Consider a fiber sequence of spaces

$$F \overset{i}{\to} E \to B$$

The cofiber $C(i)$ of the inclusion of the fiber comes with a canonical map $C(i) \to B$. Its possible to show (using some point set topology) that the fiber of that map is homotopy equivalent to $\Omega B \ast F$ hence we obtain a new fiber sequence

$$\Omega B \ast F \to C(i) \to B$$

To demonstrate the power of this statement consider the case of the path space fibration where $B= X , E = PX \cong \ast , F = \Omega X$. The new fiber sequence we obtain would be

$$\Sigma (\Omega X \wedge \Omega X) \cong \Omega X \ast \Omega X \to \Sigma \Omega X \to X$$

This implies immediately that whenever $X$ is $n$-connective for $n\ge 1$ then the canonical map $\Sigma \Omega X \to X$ is ($2n-1$)-connective (which is sort of the Eckman Hilton dual of Freudenthal suspension theorem).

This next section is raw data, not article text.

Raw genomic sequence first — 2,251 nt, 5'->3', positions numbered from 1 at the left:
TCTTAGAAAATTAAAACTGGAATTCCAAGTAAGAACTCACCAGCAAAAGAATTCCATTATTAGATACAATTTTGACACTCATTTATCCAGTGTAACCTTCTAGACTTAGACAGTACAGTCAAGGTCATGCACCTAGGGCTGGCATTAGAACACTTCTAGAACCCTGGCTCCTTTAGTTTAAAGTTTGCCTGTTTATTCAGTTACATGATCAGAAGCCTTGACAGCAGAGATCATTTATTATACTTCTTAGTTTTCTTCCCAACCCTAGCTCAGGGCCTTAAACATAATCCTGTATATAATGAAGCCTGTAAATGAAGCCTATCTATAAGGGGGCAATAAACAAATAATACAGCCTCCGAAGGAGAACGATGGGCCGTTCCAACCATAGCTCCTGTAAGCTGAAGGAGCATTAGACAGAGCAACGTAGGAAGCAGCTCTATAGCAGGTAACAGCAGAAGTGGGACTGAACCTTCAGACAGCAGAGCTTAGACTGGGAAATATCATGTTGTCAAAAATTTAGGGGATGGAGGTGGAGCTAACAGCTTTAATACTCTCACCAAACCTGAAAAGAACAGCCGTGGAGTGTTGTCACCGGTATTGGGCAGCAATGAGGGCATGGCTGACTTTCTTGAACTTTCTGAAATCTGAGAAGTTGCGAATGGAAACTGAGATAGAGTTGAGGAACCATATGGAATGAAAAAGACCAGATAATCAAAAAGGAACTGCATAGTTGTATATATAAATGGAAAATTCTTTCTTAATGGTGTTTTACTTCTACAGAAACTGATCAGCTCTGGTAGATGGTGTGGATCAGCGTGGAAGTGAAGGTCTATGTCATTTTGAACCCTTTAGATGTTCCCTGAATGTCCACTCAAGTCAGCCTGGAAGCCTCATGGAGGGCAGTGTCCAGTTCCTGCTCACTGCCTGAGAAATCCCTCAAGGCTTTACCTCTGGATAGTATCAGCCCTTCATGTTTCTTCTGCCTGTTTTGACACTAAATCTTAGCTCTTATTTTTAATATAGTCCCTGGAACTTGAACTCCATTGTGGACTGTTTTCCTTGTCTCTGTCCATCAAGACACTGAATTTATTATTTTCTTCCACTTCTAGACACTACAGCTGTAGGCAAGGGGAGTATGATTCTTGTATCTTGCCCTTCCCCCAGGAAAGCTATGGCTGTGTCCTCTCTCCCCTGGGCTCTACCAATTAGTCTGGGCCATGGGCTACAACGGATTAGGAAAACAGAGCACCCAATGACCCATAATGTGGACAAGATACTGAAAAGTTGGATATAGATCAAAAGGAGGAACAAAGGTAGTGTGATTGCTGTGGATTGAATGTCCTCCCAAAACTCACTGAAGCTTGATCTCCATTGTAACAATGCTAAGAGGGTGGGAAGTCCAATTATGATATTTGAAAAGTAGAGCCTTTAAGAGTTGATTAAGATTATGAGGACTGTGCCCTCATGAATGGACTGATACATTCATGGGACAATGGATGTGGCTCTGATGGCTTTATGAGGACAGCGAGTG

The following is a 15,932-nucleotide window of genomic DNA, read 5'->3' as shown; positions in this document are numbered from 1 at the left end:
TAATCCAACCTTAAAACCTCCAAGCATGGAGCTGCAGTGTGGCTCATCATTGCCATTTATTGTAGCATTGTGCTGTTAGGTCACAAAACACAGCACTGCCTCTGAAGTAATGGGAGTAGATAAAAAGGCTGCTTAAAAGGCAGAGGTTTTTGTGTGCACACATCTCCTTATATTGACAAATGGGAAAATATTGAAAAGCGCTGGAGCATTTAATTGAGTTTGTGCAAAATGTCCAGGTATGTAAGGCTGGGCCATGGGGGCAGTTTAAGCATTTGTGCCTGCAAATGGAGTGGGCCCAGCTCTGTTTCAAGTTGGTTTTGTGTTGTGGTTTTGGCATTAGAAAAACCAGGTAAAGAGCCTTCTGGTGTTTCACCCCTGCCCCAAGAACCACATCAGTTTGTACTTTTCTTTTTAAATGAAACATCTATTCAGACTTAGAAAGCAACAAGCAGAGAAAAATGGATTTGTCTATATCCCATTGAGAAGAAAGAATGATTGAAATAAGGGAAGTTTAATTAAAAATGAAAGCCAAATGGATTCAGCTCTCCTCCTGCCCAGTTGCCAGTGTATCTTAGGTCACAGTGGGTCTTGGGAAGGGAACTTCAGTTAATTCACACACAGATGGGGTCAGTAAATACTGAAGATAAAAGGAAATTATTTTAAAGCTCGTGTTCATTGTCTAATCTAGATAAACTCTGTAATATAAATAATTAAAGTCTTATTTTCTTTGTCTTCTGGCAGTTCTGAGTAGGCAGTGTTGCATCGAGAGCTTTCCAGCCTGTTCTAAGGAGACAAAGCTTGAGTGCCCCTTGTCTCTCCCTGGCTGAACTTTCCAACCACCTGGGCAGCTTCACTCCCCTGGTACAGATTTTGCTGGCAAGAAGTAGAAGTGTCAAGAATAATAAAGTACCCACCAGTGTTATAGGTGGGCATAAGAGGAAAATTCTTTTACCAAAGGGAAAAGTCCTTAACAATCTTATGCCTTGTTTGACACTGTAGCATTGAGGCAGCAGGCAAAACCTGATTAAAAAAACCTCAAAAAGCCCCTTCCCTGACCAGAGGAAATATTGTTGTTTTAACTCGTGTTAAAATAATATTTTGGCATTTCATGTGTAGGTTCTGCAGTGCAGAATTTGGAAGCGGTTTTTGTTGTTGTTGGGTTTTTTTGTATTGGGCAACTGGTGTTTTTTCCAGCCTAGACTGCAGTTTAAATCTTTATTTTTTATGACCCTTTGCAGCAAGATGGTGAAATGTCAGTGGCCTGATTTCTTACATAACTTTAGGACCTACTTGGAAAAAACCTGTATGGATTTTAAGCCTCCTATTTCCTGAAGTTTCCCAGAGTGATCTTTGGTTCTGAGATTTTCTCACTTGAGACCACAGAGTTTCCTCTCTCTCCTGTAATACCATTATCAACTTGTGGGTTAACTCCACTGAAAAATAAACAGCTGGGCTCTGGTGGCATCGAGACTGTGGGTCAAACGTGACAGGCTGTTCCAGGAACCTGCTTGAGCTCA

Question:Is there an Eckman-Hilton dual to this statement?

To be precise, let $X \to Y \overset{\pi}{\to} Z$ be a cofiber sequence and let $F := fib(\pi)$ be the fiber $\pi$. Again there's a canonical (upto homotopy) map $f: X \to F$ and we may take its cofiber to obtain a new cofiber sequence

$$X \to F \to C(f)$$

Is there a "closed formula" for $C(f)$ (and for the maps involved) in terms of $X,Y$ and $Z$ (and the maps) similar to the one from above?